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Scholarly and Peer Reviewed Information

This guide will present tools for you to identify scholarly and peer reviewed articles.

What is a Journal?

Journals are periodical publications containing articles related to a particular subject area, or academic discipline. Journals are published at set intervals throughout the year (monthly, quarterly, biannually, etc.) and are each assigned a unique volume number and issue number that typically identify the number of years the publication has been circulating, and how many times the journal has been published so far that year. 

Most journal access requires a subscription -- either through an institution, or a private subscription. VIU Library currently provides full-text access to over 80,000 with the vast majority of them available online. There remains a small number of print journals in VIU Library's collection including some local community zines, smaller independent journals that do not have electronic versions available, and historical issues of journals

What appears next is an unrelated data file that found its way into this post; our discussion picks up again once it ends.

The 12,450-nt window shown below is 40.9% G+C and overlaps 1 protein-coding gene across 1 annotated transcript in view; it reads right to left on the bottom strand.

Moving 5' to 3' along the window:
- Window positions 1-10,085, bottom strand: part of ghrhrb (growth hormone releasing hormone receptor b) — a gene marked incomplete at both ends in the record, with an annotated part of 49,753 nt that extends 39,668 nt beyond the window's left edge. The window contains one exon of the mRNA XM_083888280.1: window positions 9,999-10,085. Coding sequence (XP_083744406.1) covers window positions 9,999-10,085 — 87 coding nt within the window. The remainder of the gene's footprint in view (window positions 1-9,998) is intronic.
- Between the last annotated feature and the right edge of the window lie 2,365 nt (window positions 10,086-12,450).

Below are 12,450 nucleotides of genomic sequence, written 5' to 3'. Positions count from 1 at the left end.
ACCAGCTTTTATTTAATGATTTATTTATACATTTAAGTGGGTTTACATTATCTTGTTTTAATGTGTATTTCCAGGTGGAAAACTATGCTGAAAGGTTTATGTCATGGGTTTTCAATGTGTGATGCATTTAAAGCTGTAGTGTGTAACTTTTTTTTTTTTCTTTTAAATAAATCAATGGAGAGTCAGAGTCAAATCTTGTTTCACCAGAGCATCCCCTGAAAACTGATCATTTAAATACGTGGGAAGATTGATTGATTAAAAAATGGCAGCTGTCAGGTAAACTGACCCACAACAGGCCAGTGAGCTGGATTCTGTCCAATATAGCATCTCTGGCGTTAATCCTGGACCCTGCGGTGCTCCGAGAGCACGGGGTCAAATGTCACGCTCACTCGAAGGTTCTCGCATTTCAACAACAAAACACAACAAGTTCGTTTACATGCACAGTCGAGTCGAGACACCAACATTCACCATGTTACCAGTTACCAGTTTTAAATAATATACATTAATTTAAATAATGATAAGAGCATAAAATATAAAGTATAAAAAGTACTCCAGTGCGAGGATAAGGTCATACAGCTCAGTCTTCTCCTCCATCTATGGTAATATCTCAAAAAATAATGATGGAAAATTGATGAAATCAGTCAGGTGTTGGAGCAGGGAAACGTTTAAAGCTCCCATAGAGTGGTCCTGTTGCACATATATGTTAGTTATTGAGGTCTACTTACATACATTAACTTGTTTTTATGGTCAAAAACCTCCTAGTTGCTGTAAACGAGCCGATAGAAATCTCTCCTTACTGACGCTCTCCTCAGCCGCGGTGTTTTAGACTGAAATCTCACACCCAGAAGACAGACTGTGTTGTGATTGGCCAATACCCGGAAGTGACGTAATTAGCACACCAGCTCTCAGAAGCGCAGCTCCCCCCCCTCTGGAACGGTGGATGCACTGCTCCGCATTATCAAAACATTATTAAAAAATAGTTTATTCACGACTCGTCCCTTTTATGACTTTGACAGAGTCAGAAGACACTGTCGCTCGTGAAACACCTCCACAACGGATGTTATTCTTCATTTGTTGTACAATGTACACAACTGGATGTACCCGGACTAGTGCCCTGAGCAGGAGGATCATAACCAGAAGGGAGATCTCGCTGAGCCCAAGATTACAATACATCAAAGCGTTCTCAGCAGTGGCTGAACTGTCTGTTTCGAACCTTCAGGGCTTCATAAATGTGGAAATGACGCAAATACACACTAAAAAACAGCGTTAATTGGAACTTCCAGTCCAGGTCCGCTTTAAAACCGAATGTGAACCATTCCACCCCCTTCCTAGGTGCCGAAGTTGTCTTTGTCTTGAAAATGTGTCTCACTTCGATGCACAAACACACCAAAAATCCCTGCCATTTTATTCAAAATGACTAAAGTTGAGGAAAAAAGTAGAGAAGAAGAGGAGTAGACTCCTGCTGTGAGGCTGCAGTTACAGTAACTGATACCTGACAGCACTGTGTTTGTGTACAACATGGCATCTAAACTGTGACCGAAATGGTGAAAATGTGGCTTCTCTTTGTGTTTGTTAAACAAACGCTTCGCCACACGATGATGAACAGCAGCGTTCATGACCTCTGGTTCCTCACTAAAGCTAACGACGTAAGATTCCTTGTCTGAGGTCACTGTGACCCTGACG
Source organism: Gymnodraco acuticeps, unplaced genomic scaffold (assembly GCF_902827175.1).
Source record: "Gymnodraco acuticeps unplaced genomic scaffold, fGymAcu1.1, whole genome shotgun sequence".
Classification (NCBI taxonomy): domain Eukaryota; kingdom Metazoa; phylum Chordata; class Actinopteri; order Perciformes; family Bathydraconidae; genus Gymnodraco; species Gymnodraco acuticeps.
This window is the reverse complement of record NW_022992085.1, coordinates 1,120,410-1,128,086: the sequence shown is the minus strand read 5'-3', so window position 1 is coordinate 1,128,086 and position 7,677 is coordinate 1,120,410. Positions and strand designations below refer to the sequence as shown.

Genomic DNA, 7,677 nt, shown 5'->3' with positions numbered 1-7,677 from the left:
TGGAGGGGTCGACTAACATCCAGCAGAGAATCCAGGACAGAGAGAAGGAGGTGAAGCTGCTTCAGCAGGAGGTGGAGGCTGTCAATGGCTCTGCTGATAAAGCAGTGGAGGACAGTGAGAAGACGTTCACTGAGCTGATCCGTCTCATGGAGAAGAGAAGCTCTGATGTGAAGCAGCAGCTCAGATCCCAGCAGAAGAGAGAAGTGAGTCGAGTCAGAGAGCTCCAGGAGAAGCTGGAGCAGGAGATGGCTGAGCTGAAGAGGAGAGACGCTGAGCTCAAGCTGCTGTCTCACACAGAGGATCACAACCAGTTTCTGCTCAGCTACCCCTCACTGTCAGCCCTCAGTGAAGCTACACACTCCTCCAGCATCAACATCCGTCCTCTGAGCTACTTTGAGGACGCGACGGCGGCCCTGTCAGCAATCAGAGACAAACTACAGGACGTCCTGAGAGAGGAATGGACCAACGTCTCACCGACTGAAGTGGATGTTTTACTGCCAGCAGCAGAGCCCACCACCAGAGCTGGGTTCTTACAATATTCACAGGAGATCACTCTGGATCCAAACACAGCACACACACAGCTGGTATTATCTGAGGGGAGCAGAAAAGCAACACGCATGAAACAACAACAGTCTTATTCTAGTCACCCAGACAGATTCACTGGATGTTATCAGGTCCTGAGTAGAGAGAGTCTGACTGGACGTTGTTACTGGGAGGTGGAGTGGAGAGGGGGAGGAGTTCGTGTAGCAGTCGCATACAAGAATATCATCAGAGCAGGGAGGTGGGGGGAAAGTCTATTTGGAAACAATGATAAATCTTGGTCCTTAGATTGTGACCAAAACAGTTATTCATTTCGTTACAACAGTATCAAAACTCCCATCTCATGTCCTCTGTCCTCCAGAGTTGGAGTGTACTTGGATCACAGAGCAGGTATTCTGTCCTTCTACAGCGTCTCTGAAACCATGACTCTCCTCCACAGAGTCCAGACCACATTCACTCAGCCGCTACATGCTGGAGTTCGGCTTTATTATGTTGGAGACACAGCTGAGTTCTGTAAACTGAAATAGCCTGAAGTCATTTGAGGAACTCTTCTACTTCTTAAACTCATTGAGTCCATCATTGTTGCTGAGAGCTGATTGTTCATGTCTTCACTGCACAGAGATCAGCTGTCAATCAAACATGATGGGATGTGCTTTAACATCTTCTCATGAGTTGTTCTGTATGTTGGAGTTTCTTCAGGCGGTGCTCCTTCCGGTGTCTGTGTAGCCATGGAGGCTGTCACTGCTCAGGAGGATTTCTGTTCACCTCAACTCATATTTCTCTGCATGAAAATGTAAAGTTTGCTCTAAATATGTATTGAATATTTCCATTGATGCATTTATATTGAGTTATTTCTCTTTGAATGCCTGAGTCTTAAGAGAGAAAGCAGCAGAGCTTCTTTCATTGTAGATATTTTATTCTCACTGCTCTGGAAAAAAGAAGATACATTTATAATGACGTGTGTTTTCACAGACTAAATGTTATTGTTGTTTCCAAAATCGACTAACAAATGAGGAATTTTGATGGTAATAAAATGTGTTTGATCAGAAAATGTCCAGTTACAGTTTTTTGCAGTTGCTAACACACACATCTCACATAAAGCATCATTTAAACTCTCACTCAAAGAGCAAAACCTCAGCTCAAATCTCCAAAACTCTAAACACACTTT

Academic vs. Popular Journals

Articles contained within academic scholarly journals have undergone a process known as peer review. Peer review is a double-blind evaluation of scholarly articles prior to publication, ensuring that the research quality meets the set standards of a given discipline. Experts in the field are asked by journal editors to take on a kind of gatekeeper role to assess the quality of the research. These peer reviewers test for accuracy and validity, and will often ask for some revisions. At the end of this process, an article is either accepted for publication, or declined. 

The peer review process is what separates academic journals from popular journals. Popular journals are generally more opinion-based and journalistic in style. Peer review evaluation is not required for articles published in popular journals.

Academic Journals Popular Journals
Canadian Medical Association Journal National Geographic
Child & Youth Services Psychology Today
American Art Macleans
AlterNative: An international journal of Indigenous Peoples The New Yorker

Unsure if a journal is academic or popular? Most journals will have an "about this journal" section that will tell you how they evaluate and select articles for publication, whether they use the peer review process or not, and if the journal is academic. You can also review the professional and academic credentials of authors and editors associated with the journal for relevance and expertise in the subject area. 

Looking for a Specific Journal?

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